A Brand New “Blue Marble” View of Earth

Europe’s latest geostationary weather satellite has captured its first image of Earth, and it’s a beauty! The Spinning Enhanced Visible and Infrared Imager (SEVIRI) instrument on the Meteosat Second Generation-3 (MSG-3) satellite was launched on July 5, 2012, and has since been in the commission stage. ESA says it will still be a couple of months before it is ready for operations.

SEVIRI provides enhanced weather coverage for Europe and Africa in order to improve very short range forecasts, in particular for rapidly developing thunder storms or fog. It scans Earth’s surface and atmosphere every 15 minutes in 12 different wavelengths, to track cloud development. SEVIRI can pick out features as small as a kilometer across in the visible bands, and three kilometers in the infrared.

MSG-3 is the third in a series of four satellites. In addition to its weather-watching mission and collection of climate records, MSG-3 has two secondary payloads.

The Geostationary Earth Radiation Budget sensor measures both the amount of solar energy that is reflected back into space and the infrared energy radiated by the Earth system, to better understand climate processes.

A Search & Rescue transponder will turn the satellite into a relay for distress signals from emergency beacons.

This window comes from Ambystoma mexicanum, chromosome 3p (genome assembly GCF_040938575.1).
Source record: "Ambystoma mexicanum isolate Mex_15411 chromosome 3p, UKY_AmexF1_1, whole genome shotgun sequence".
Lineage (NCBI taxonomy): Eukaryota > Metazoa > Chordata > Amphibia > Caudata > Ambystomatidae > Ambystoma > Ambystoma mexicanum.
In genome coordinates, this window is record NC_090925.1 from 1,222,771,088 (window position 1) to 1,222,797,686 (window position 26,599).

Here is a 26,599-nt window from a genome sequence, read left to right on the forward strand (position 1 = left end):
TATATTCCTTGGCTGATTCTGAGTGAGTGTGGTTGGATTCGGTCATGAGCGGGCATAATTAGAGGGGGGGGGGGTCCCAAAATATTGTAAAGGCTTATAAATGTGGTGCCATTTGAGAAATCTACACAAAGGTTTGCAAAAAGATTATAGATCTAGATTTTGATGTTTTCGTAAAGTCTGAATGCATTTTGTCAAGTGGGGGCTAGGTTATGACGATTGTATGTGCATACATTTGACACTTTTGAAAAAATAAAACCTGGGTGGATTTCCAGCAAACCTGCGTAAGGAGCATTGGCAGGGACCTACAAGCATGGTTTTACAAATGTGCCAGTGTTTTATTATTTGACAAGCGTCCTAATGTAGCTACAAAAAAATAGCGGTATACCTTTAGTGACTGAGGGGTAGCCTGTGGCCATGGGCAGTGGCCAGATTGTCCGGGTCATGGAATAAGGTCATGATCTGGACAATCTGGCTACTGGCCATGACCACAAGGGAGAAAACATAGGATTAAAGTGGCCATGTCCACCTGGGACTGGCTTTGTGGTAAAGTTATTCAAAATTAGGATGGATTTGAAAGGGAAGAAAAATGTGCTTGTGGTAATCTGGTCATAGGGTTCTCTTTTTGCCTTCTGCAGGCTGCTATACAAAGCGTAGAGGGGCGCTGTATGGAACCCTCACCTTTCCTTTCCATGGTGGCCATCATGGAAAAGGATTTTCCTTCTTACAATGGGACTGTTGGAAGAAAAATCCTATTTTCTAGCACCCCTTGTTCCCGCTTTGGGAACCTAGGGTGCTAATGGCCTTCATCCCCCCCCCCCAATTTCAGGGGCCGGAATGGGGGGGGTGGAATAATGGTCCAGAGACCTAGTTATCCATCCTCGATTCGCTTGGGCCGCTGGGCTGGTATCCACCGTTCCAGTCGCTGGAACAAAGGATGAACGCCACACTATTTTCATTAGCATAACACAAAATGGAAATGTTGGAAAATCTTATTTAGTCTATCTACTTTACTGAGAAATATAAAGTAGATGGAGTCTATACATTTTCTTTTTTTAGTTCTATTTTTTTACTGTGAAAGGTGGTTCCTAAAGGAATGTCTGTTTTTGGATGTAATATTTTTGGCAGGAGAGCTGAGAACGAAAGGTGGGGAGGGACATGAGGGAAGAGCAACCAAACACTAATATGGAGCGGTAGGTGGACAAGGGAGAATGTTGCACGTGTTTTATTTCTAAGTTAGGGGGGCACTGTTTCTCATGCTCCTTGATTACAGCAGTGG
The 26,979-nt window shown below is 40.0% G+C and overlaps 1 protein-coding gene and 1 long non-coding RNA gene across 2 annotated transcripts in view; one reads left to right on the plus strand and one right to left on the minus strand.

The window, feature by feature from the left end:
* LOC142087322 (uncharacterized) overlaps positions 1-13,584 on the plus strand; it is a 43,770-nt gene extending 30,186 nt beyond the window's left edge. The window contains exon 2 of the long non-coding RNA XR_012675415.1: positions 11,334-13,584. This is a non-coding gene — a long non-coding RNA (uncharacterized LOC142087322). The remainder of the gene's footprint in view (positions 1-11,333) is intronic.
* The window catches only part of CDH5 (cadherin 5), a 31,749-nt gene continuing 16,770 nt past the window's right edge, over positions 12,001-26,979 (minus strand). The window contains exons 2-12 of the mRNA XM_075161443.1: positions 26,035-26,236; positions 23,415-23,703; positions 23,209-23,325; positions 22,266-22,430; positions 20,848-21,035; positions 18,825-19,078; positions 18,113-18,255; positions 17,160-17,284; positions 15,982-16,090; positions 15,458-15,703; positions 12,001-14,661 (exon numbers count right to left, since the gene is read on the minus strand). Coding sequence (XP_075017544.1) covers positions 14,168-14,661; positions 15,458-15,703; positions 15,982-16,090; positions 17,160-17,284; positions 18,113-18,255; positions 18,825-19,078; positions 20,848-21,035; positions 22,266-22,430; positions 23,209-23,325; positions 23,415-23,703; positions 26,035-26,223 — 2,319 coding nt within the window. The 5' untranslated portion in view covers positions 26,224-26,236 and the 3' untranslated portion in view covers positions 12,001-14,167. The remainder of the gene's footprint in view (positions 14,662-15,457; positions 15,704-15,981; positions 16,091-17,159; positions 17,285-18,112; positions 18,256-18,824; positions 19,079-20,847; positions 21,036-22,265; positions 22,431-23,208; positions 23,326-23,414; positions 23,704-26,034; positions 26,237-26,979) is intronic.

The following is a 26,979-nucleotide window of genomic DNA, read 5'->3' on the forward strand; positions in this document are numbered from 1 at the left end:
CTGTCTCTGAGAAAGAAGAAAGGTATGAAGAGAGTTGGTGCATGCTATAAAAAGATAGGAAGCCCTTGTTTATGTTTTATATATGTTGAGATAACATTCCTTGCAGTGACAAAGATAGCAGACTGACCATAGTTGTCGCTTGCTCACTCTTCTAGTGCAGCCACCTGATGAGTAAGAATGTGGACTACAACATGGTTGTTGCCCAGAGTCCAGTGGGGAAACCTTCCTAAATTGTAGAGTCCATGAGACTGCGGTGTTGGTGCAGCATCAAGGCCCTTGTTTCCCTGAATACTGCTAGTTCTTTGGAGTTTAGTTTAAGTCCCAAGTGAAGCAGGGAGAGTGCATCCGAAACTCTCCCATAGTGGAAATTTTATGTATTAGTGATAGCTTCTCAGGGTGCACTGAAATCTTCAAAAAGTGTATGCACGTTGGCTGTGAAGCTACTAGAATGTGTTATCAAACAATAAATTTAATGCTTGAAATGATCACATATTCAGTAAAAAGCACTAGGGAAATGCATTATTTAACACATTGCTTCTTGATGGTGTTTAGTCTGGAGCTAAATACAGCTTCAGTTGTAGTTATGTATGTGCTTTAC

You can see a high resolution version of the image from ESA here.

16 Replies to “A Brand New “Blue Marble” View of Earth”

      1. As a geostationary satellite pretty much should be. But I’m looking for degrees east or west…

      2. Ah. Right. Sorry. I pointed you at Heavens Above in case you’d not heard of it as a useful place for this kind of stuff. If you just want somebody to google “longitude MSG-3” for you, then – bippety boppety ting – 3.5 W is your answer. hth. 🙂

      1. Poor Tasmania always looses out… 😛
        Are these single shots or multiple hundreds of images? I think I prefer the natural look of the original Apollo photos.

      2. From geostationary altitude, it’s safe to say it’s a single exposure. (clouds wouldn’t piece together so well in multiple images, anyway…)

      3. Well, if you Tassie devils moved out form under the clouds … Anyway, if you want maps of Tasmania, just go look at some nudist sites ;-)) A Sandgroper.

  1. You can tell the instruments are already well calibrated – by how accurately they depict a huge bank of cloud over the UK and Scandinavia 😉

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